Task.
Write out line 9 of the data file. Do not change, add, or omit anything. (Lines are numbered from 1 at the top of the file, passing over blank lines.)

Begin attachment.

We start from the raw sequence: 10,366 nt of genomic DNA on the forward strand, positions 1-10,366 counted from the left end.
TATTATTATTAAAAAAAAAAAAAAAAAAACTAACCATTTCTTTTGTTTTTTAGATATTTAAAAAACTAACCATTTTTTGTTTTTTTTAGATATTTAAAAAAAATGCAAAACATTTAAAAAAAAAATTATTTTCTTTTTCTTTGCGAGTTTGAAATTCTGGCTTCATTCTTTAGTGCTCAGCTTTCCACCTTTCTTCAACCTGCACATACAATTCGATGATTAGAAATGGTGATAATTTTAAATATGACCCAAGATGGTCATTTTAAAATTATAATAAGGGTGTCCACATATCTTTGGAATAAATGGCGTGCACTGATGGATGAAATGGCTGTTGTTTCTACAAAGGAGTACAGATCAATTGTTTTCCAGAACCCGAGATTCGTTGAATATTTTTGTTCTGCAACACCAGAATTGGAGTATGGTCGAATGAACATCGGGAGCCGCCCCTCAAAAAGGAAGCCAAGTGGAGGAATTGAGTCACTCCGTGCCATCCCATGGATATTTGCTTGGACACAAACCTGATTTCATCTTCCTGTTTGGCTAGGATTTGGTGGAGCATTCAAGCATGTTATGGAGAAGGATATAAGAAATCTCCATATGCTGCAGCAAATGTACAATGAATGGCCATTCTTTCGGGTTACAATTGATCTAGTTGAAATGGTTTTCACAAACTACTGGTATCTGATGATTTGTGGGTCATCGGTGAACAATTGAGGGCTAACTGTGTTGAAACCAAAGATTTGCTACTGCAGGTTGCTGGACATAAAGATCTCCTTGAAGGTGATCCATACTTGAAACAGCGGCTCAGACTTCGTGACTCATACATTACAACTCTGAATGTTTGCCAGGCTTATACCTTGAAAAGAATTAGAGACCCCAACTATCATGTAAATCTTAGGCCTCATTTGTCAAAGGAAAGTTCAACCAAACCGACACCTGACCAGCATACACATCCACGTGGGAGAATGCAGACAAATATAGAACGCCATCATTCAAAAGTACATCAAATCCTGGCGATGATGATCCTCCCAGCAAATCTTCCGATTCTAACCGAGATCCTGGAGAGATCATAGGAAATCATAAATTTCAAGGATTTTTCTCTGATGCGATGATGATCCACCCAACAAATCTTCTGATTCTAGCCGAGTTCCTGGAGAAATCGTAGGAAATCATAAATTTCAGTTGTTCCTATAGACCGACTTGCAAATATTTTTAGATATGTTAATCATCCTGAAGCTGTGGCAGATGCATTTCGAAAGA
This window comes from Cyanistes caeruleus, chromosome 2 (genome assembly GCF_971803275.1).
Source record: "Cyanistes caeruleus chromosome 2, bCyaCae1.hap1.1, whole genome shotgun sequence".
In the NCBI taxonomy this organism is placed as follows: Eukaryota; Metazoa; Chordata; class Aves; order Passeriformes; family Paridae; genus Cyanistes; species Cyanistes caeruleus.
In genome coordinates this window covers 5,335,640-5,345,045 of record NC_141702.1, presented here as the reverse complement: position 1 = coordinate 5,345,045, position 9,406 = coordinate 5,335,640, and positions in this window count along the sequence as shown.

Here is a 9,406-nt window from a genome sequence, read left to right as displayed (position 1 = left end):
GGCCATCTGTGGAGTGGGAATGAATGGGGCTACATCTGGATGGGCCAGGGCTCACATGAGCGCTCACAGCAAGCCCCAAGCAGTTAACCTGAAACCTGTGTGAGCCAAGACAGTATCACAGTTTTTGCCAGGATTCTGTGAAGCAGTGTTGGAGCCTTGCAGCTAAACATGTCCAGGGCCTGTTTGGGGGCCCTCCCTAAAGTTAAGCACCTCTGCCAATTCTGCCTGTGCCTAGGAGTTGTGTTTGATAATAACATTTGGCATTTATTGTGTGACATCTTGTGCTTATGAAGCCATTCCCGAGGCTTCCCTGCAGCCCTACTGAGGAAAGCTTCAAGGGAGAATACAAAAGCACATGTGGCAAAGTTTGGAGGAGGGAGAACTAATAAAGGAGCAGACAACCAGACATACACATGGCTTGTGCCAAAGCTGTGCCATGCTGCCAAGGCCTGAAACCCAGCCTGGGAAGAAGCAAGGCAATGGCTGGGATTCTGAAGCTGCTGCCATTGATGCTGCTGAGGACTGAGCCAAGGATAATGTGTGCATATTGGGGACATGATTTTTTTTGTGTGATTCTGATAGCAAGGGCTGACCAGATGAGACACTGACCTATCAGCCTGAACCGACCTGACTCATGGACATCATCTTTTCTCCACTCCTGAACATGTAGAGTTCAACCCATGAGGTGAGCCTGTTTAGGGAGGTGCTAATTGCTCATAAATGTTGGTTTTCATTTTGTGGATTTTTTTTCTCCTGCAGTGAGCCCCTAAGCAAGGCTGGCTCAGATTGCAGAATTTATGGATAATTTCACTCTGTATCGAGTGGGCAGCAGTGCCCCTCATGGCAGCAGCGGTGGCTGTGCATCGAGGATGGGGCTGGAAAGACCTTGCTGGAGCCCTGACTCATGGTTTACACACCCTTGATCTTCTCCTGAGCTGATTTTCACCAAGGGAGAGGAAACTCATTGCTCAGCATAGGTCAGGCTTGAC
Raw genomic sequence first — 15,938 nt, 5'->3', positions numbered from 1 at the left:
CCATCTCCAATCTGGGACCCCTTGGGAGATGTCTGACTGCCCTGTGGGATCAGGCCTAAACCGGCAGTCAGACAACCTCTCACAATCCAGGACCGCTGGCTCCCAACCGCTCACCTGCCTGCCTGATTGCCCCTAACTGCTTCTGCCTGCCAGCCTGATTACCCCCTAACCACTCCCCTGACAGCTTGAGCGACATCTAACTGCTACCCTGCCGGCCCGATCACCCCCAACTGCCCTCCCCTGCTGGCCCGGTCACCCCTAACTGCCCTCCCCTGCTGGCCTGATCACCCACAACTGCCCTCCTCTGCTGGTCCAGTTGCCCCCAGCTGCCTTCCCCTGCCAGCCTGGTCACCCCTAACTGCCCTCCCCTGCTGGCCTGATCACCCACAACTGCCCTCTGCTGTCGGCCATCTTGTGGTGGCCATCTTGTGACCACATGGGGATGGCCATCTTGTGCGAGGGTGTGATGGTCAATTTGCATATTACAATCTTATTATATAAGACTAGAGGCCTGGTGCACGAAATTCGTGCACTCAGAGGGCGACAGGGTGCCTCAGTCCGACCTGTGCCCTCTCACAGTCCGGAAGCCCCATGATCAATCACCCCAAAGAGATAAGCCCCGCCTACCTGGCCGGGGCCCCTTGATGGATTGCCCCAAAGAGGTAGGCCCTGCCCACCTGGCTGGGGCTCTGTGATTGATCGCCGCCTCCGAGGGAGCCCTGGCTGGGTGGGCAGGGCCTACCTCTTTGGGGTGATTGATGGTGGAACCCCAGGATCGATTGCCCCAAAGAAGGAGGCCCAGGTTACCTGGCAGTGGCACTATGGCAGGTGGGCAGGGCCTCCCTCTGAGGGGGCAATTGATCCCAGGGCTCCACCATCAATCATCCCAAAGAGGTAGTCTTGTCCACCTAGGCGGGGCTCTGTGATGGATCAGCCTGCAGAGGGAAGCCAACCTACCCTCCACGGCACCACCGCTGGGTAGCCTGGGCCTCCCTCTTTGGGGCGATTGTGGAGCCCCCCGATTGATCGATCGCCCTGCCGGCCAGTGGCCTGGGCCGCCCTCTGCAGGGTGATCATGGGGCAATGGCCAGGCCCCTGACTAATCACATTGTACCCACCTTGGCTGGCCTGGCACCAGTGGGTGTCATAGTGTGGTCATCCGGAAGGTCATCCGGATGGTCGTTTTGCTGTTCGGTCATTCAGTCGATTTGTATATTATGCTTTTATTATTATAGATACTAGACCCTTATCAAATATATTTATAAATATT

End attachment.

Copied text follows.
Raw genomic sequence first — 15,938 nt, 5'->3', positions numbered from 1 at the left: